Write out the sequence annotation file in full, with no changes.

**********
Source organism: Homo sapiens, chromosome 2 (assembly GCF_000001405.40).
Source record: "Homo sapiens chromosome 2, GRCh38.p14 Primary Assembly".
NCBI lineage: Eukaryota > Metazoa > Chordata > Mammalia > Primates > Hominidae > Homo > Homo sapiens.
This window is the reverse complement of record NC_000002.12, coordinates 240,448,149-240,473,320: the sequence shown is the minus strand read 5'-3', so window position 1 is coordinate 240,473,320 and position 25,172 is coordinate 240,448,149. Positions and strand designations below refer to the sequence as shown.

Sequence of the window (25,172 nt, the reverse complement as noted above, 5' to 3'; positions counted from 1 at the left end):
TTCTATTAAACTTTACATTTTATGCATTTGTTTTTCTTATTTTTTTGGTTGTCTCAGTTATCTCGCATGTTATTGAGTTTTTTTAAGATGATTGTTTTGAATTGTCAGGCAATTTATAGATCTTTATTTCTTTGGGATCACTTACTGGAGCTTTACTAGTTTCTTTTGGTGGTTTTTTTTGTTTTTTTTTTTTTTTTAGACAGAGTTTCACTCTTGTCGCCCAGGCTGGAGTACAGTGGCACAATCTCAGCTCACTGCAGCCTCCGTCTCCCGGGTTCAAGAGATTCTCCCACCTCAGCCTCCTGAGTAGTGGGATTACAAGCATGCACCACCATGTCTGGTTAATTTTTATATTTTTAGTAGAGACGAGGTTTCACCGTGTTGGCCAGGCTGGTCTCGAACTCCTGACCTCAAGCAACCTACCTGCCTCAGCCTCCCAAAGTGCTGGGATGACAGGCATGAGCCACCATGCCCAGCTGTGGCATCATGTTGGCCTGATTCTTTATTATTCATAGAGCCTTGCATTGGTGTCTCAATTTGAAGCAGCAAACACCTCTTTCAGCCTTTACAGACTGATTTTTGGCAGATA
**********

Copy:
Source organism: Homo sapiens, chromosome 2 (assembly GCF_000001405.40).
Source record: "Homo sapiens chromosome 2, GRCh38.p14 Primary Assembly".
NCBI lineage: Eukaryota > Metazoa > Chordata > Mammalia > Primates > Hominidae > Homo > Homo sapiens.
This window is the reverse complement of record NC_000002.12, coordinates 240,448,149-240,473,320: the sequence shown is the minus strand read 5'-3', so window position 1 is coordinate 240,473,320 and position 25,172 is coordinate 240,448,149. Positions and strand designations below refer to the sequence as shown.

Sequence of the window (25,172 nt, the reverse complement as noted above, 5' to 3'; positions counted from 1 at the left end):
TTCTATTAAACTTTACATTTTATGCATTTGTTTTTCTTATTTTTTTGGTTGTCTCAGTTATCTCGCATGTTATTGAGTTTTTTTAAGATGATTGTTTTGAATTGTCAGGCAATTTATAGATCTTTATTTCTTTGGGATCACTTACTGGAGCTTTACTAGTTTCTTTTGGTGGTTTTTTTTGTTTTTTTTTTTTTTTTAGACAGAGTTTCACTCTTGTCGCCCAGGCTGGAGTACAGTGGCACAATCTCAGCTCACTGCAGCCTCCGTCTCCCGGGTTCAAGAGATTCTCCCACCTCAGCCTCCTGAGTAGTGGGATTACAAGCATGCACCACCATGTCTGGTTAATTTTTATATTTTTAGTAGAGACGAGGTTTCACCGTGTTGGCCAGGCTGGTCTCGAACTCCTGACCTCAAGCAACCTACCTGCCTCAGCCTCCCAAAGTGCTGGGATGACAGGCATGAGCCACCATGCCCAGCTGTGGCATCATGTTGGCCTGATTCTTTATTATTCATAGAGCCTTGCATTGGTGTCTCAATTTGAAGCAGCAAACACCTCTTTCAGCCTTTACAGACTGATTTTTGGCAGATA